Native advertising acceptance or avoidance : the effects of personalization and trust




Han, Ji Yoon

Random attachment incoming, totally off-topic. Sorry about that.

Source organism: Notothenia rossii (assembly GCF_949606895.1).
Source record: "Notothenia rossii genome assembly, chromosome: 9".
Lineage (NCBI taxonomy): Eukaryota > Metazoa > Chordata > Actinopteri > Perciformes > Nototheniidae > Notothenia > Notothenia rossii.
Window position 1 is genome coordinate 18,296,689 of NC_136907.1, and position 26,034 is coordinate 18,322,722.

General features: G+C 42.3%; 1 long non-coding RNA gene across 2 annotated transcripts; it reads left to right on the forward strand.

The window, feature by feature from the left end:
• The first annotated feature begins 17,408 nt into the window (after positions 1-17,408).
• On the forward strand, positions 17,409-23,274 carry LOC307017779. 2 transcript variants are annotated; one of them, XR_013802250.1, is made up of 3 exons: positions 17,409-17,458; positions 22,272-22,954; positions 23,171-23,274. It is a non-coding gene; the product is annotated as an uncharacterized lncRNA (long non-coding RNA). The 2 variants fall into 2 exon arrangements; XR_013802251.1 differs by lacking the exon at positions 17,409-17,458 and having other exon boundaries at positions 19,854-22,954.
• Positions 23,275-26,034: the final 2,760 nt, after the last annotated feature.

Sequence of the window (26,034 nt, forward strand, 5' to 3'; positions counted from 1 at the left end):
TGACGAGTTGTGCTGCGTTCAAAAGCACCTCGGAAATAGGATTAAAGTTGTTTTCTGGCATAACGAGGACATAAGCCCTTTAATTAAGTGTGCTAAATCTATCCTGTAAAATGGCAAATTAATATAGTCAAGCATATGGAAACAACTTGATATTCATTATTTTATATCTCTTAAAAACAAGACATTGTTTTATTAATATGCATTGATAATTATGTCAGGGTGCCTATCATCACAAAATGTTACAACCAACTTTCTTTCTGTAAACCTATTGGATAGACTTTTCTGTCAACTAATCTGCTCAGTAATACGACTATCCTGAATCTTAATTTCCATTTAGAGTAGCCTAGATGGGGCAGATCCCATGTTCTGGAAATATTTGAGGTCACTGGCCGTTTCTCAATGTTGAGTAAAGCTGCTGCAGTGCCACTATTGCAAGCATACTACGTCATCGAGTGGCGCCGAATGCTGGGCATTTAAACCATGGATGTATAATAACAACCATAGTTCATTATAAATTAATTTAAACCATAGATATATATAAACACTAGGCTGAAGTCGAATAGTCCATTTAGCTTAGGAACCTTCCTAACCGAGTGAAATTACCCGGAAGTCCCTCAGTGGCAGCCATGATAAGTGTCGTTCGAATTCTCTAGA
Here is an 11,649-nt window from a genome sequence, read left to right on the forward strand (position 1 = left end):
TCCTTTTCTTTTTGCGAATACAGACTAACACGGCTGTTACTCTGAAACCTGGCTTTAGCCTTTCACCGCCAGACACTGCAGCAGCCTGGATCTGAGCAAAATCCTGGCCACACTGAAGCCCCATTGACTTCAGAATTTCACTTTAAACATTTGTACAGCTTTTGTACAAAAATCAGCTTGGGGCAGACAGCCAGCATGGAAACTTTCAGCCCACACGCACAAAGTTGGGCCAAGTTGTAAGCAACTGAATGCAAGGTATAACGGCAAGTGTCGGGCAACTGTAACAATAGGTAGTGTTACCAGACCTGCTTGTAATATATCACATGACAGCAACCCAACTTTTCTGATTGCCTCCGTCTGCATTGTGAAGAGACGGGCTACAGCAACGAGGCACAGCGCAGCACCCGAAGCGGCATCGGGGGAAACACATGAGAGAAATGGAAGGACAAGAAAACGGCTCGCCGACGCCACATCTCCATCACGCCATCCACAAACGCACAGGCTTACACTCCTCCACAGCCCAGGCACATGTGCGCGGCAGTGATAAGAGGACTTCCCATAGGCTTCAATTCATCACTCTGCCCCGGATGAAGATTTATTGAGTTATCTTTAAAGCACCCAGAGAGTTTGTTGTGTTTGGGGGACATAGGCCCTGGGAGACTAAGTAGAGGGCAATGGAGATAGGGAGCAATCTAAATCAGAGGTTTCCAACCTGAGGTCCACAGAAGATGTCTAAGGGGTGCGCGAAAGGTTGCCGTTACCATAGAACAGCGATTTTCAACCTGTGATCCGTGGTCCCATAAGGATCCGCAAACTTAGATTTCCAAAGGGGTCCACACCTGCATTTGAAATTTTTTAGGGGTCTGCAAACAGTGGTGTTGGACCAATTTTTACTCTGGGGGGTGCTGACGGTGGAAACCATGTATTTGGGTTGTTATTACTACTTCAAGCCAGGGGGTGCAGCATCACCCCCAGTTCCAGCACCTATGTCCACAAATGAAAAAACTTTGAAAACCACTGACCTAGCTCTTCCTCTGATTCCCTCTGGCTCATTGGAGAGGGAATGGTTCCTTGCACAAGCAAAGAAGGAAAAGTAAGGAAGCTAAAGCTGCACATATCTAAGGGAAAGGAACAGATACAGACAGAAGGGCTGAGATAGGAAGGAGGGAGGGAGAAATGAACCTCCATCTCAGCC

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The growth of native advertising seems to be increasing as rapidly as the concerns about it. Growing ethical concerns may hinder advertisers from employing native advertising freely regardless of its effectiveness. Likewise, despite the many industry studies and findings on native advertising, to date, limited academic research has explored the interplay between perceived ethical concerns and consumer response to native advertising. The purpose of this study was to investigate antecedents and consequences of native advertising avoidance and examine the effects of (1) perceived deceptiveness, (2) media trust, (3) brand trust, and (4) perceived personalization on perceived privacy concerns, ad skepticism, attitude toward the brand, ad avoidance, and purchase intention. Findings from the first study revealed significant three-way interaction effects among perceived deceptiveness, media trust, and brand trust on ad skepticism and attitude toward the brand. These findings are notable because consumers’ low perceived deceptiveness appears to be able to offset either low brand trust or low media trust. As such, identifying that native advertising is indeed advertising can enhance the effectiveness of the advertising message by lowering skepticism. Experiment 2 demonstrated significant two-way interaction effects between perceived personalization and media trust on privacy concerns, ad avoidance, and purchase intention. Specifically, consumers who had high trust in the social media in which the native ad appeared generated lower levels of perceived privacy concerns and lower levels of ad avoidance when they felt that the native advertising was highly personalized. In contrast, consumers who had low trust in the social media in which the native ad appeared reacted oppositely in that they had higher privacy concerns and higher ad avoidance when they perceived the ad as highly customized to their needs and interests. The findings contribute theoretically to our understanding of Psychological Reactance Theory and ad avoidance by demonstrating the moderating role of perceived personalization in responding to native advertising. Additionally, findings from this study provide managerial implications in that personalized advertising can offset weaknesses stemming from low media trust or low brand trust.



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